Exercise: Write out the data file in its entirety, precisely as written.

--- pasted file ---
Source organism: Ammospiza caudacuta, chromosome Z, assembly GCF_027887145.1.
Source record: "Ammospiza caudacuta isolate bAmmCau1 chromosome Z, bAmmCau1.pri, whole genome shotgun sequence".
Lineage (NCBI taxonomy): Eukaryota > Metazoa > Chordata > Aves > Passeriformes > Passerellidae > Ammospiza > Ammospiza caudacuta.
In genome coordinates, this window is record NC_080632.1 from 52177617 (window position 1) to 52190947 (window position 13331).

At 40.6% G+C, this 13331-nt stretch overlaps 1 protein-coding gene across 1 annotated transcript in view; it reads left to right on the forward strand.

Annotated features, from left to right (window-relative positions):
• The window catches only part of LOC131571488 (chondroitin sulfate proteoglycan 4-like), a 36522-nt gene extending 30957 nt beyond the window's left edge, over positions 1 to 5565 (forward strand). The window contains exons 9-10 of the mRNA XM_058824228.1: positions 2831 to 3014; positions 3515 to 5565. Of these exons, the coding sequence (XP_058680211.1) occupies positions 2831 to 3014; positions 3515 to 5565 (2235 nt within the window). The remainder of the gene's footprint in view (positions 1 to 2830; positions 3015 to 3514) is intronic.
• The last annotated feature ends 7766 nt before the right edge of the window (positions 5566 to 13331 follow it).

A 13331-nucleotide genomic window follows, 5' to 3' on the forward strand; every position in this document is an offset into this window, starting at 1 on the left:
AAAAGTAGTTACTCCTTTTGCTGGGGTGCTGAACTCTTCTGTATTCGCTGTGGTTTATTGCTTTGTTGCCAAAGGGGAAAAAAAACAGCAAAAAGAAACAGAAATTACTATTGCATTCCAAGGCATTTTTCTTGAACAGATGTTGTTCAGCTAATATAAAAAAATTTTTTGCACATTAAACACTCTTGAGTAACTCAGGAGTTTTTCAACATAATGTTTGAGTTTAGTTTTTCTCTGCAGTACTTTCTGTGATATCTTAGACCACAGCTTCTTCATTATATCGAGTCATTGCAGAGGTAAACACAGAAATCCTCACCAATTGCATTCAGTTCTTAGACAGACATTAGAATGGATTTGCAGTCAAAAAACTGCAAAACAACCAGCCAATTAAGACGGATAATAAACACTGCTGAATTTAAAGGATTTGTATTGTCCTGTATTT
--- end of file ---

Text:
Source organism: Ammospiza caudacuta, chromosome Z, assembly GCF_027887145.1.
Source record: "Ammospiza caudacuta isolate bAmmCau1 chromosome Z, bAmmCau1.pri, whole genome shotgun sequence".
Lineage (NCBI taxonomy): Eukaryota > Metazoa > Chordata > Aves > Passeriformes > Passerellidae > Ammospiza > Ammospiza caudacuta.
In genome coordinates, this window is record NC_080632.1 from 52177617 (window position 1) to 52190947 (window position 13331).

At 40.6% G+C, this 13331-nt stretch overlaps 1 protein-coding gene across 1 annotated transcript in view; it reads left to right on the forward strand.

Annotated features, from left to right (window-relative positions):
• The window catches only part of LOC131571488 (chondroitin sulfate proteoglycan 4-like), a 36522-nt gene extending 30957 nt beyond the window's left edge, over positions 1 to 5565 (forward strand). The window contains exons 9-10 of the mRNA XM_058824228.1: positions 2831 to 3014; positions 3515 to 5565. Of these exons, the coding sequence (XP_058680211.1) occupies positions 2831 to 3014; positions 3515 to 5565 (2235 nt within the window). The remainder of the gene's footprint in view (positions 1 to 2830; positions 3015 to 3514) is intronic.
• The last annotated feature ends 7766 nt before the right edge of the window (positions 5566 to 13331 follow it).

A 13331-nucleotide genomic window follows, 5' to 3' on the forward strand; every position in this document is an offset into this window, starting at 1 on the left:
AAAAGTAGTTACTCCTTTTGCTGGGGTGCTGAACTCTTCTGTATTCGCTGTGGTTTATTGCTTTGTTGCCAAAGGGGAAAAAAAACAGCAAAAAGAAACAGAAATTACTATTGCATTCCAAGGCATTTTTCTTGAACAGATGTTGTTCAGCTAATATAAAAAAATTTTTTGCACATTAAACACTCTTGAGTAACTCAGGAGTTTTTCAACATAATGTTTGAGTTTAGTTTTTCTCTGCAGTACTTTCTGTGATATCTTAGACCACAGCTTCTTCATTATATCGAGTCATTGCAGAGGTAAACACAGAAATCCTCACCAATTGCATTCAGTTCTTAGACAGACATTAGAATGGATTTGCAGTCAAAAAACTGCAAAACAACCAGCCAATTAAGACGGATAATAAACACTGCTGAATTTAAAGGATTTGTATTGTCCTGTATTT